History Brief: Electricity and Its Impact in the 1920s

History Brief: Electricity and Its Impact in the 1920s

Teachers, check out our 1920s workbook here: http://www.amazon.com/Roaring-Twenties-Jake-Henderson/dp/1511531738/ref=sr_1_1?ie=UTF8&qid=1447139236&sr=8-1&keywords=jake+henderson+roaring+twenties

In this video, the impact of electrification of homes during the 1920s is discussed. Cleaner homes, new household goods, and improved health and eyesight are noted.


  1. Albert Ramos on November 13, 2022 at 6:59 am

    The unappreciated man,making life easier for every one.

  2. Jorge Ponce on November 13, 2022 at 7:00 am

    Great job.

  3. madbear3512 on November 13, 2022 at 7:00 am

    You always put 100% good non half ass work in your videos. The decade was my favorite as far as history is concern. Great video

  4. Nathan Byrum on November 13, 2022 at 7:02 am

    My father was born in 1948. He grew up on a farm in a very rural area. They did not get electricity until 1957.

  5. Political Gypsy on November 13, 2022 at 7:05 am

    the first beast.

  6. Rosella A Alm-Ahearn on November 13, 2022 at 7:05 am

    I was born in 1942 in Chicago, Illinois. We had a refrigerator at home. I didn’t see an ice box until my mother and I came to Los Angeles, California in 1947. I thought it was amazing that someone would deliver Ice in a big block three times a week.

  7. Paul Cheek on November 13, 2022 at 7:05 am

    wonder how primitive we will look in 100 yrs

  8. Ray Fridley on November 13, 2022 at 7:06 am

    The one thing that I remember about electricity from the 1920s: Knob and tube wiring. My family used to spend their vacation in New England’s beaches on the Atlantic. The cottage we rent were built either during or before the 1920s. Inside, one could see the separate, insulated wires that ran between small insulators on the ceiling to pull-chain fixtures. Sometimes, there would be a turn switch on the wall next to a door. Very few plug-in wall outlets. I thought, if we purchased a cottage with this, the first thing to do is to re-wire it.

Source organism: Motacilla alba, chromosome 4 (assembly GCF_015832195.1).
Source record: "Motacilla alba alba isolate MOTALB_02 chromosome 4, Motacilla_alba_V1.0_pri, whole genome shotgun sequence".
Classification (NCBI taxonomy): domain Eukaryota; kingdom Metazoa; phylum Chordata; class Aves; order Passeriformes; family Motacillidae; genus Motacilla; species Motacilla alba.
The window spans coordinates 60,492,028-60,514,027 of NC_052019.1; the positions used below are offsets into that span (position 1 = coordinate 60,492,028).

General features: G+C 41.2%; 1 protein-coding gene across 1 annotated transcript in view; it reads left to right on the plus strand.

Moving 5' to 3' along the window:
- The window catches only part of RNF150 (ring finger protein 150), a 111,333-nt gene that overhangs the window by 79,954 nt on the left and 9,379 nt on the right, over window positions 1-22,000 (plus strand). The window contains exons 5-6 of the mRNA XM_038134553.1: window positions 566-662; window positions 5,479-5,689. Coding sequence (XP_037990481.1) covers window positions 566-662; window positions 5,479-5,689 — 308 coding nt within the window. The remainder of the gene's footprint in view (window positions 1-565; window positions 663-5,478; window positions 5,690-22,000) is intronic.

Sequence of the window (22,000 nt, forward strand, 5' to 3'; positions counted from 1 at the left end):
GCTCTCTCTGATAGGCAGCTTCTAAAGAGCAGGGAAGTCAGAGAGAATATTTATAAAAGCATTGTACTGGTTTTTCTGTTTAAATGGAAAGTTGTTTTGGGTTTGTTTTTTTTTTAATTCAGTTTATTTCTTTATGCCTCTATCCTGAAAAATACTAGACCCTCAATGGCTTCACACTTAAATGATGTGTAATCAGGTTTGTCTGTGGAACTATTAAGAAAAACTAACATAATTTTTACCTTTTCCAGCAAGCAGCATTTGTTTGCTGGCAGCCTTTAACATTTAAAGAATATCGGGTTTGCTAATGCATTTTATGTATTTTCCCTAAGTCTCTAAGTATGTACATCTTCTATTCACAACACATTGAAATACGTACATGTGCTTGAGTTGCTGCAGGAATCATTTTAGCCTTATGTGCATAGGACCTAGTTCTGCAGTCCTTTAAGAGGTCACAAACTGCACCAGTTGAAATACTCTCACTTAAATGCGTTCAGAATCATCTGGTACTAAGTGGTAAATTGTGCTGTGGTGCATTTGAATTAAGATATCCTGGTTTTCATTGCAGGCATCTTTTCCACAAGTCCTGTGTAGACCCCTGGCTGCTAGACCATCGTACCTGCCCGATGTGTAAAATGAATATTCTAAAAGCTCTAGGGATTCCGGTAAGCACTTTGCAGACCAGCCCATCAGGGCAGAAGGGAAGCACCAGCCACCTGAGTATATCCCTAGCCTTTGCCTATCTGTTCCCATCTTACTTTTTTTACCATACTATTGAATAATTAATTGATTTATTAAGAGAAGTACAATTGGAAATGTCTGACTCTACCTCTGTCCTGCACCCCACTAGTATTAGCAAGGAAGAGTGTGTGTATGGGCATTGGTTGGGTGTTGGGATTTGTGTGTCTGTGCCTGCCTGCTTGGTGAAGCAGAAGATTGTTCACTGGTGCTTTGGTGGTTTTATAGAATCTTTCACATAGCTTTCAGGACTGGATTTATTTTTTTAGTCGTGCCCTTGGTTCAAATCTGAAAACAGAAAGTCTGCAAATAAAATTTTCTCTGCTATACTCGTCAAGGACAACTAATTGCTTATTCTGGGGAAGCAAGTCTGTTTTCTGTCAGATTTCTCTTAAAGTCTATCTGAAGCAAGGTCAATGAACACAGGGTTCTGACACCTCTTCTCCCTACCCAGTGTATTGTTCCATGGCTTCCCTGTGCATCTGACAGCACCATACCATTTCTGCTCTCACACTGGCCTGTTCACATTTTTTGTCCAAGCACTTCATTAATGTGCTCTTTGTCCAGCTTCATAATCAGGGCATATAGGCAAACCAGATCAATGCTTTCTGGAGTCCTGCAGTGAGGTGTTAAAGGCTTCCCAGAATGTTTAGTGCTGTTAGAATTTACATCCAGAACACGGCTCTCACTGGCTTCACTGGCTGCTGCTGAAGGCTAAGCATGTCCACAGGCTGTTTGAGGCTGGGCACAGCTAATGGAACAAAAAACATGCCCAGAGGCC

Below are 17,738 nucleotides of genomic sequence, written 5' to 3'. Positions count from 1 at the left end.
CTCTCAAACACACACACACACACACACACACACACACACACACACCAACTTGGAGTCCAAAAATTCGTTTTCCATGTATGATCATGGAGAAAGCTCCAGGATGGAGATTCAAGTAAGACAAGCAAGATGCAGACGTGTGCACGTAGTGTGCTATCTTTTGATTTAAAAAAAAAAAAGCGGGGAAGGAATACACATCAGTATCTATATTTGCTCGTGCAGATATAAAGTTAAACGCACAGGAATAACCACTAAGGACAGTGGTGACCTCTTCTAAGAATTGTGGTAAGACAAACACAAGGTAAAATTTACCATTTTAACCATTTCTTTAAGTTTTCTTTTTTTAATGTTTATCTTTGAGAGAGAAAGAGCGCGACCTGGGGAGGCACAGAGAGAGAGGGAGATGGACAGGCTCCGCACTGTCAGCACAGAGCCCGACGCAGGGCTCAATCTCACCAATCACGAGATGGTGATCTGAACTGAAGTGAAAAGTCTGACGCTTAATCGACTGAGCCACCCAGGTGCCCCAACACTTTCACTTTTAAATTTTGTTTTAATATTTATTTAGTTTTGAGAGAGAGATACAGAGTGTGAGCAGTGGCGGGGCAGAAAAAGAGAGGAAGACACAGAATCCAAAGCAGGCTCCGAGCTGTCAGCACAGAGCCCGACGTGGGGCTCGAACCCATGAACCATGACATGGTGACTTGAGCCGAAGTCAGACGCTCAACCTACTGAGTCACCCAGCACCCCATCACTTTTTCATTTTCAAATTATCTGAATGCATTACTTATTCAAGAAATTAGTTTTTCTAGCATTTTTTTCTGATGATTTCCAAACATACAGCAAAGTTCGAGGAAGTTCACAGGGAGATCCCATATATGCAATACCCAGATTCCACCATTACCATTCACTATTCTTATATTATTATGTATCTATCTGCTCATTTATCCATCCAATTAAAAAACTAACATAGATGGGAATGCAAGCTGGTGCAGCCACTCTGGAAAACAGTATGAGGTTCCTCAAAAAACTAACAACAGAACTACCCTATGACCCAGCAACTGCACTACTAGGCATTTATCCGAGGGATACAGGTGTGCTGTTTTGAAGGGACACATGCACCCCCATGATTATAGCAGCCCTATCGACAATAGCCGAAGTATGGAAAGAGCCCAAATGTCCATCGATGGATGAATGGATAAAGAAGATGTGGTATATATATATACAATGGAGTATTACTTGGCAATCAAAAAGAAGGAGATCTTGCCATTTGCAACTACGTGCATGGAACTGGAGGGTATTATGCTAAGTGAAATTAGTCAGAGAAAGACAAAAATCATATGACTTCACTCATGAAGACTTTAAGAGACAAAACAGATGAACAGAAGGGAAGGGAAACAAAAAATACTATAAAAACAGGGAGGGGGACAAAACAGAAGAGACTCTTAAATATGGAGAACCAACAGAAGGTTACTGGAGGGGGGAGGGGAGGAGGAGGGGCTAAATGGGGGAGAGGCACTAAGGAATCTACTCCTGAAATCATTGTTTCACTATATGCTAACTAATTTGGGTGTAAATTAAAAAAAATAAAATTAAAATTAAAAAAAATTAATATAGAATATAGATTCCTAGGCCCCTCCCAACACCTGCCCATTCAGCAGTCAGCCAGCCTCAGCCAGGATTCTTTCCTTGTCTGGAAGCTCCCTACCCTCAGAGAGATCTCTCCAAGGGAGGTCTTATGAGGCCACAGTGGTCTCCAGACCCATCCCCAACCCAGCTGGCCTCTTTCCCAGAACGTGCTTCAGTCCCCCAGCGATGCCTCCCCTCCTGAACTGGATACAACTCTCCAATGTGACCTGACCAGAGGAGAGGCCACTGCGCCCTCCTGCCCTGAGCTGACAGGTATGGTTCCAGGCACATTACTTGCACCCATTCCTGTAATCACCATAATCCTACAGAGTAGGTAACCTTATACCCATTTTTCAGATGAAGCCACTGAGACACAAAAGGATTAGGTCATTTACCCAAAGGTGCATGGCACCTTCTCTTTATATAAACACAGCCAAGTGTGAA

9. Electric Universe Eyes on November 13, 2022 at 7:07 am

    Bravo!!! ⚡️👍🏻👍🏼👍🏽👍🏾👍🏿⚡️

  10. Richard Ray on November 13, 2022 at 7:10 am

    Thank you

  11. Alphonso Carioti on November 13, 2022 at 7:10 am

    Disney’s Carousel of Progress at 2:50

  12. TheMinnie419 on November 13, 2022 at 7:10 am

    I bought a house in Oklahoma that was built in 1905. It was a beautiful home with lots of room. However, all of the light switches and electrical outlets were above the 3-12 to the 4 ft high mark on the wall. I investigated and found that they didn’t get electricity until the 1907’s. It was a wonderful home for me and I loved it. It was two story and the closets were made from any extra room between the rooms and the roof. The kitchen was made from a back porch so the floor was lower than the rest of the house. It was just delightful.

  13. ef zapp on November 13, 2022 at 7:10 am

    My grandparents’ home was built in 1905 and originally did not have electricity. When it was installed the outlets were only put on the outer walls. Luckily, they did put in ceiling lighting also. My husband and I lived in that house when we first married. Loved the big rooms and the tall ceilings but so few outlets made life a game. Don’t overload the circuits!